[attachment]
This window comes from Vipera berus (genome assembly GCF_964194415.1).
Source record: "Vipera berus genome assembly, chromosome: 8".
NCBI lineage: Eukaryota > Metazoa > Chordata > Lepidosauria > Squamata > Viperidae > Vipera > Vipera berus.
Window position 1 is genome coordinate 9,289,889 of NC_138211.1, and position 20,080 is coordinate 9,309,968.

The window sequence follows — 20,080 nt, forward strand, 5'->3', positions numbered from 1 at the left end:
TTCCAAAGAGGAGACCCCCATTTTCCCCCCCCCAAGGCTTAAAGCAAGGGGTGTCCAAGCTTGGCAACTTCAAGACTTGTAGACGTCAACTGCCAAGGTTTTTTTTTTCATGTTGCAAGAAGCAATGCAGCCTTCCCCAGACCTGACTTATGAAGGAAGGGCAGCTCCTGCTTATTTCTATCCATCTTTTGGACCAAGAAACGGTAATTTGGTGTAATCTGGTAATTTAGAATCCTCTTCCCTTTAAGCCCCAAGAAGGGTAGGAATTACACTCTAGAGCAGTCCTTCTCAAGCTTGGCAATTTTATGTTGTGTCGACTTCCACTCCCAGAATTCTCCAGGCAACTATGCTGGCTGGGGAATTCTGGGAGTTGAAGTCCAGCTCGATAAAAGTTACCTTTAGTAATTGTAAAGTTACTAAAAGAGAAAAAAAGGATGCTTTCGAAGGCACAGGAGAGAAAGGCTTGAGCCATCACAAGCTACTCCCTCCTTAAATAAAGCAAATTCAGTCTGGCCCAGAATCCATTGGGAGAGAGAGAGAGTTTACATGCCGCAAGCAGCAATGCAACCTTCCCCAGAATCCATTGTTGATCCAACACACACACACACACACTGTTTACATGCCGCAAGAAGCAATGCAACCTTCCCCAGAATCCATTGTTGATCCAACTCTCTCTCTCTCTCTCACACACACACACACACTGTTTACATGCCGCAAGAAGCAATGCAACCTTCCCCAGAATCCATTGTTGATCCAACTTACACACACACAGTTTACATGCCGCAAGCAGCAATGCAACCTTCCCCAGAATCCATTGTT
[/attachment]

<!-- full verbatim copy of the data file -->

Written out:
This window comes from Vipera berus (genome assembly GCF_964194415.1).
Source record: "Vipera berus genome assembly, chromosome: 8".
NCBI lineage: Eukaryota > Metazoa > Chordata > Lepidosauria > Squamata > Viperidae > Vipera > Vipera berus.
Window position 1 is genome coordinate 9,289,889 of NC_138211.1, and position 20,080 is coordinate 9,309,968.

The window sequence follows — 20,080 nt, forward strand, 5'->3', positions numbered from 1 at the left end:
TTCCAAAGAGGAGACCCCCATTTTCCCCCCCCCAAGGCTTAAAGCAAGGGGTGTCCAAGCTTGGCAACTTCAAGACTTGTAGACGTCAACTGCCAAGGTTTTTTTTTTCATGTTGCAAGAAGCAATGCAGCCTTCCCCAGACCTGACTTATGAAGGAAGGGCAGCTCCTGCTTATTTCTATCCATCTTTTGGACCAAGAAACGGTAATTTGGTGTAATCTGGTAATTTAGAATCCTCTTCCCTTTAAGCCCCAAGAAGGGTAGGAATTACACTCTAGAGCAGTCCTTCTCAAGCTTGGCAATTTTATGTTGTGTCGACTTCCACTCCCAGAATTCTCCAGGCAACTATGCTGGCTGGGGAATTCTGGGAGTTGAAGTCCAGCTCGATAAAAGTTACCTTTAGTAATTGTAAAGTTACTAAAAGAGAAAAAAAGGATGCTTTCGAAGGCACAGGAGAGAAAGGCTTGAGCCATCACAAGCTACTCCCTCCTTAAATAAAGCAAATTCAGTCTGGCCCAGAATCCATTGGGAGAGAGAGAGAGTTTACATGCCGCAAGCAGCAATGCAACCTTCCCCAGAATCCATTGTTGATCCAACACACACACACACACACTGTTTACATGCCGCAAGAAGCAATGCAACCTTCCCCAGAATCCATTGTTGATCCAACTCTCTCTCTCTCTCTCACACACACACACACACTGTTTACATGCCGCAAGAAGCAATGCAACCTTCCCCAGAATCCATTGTTGATCCAACTTACACACACACAGTTTACATGCCGCAAGCAGCAATGCAACCTTCCCCAGAATCCATTGTT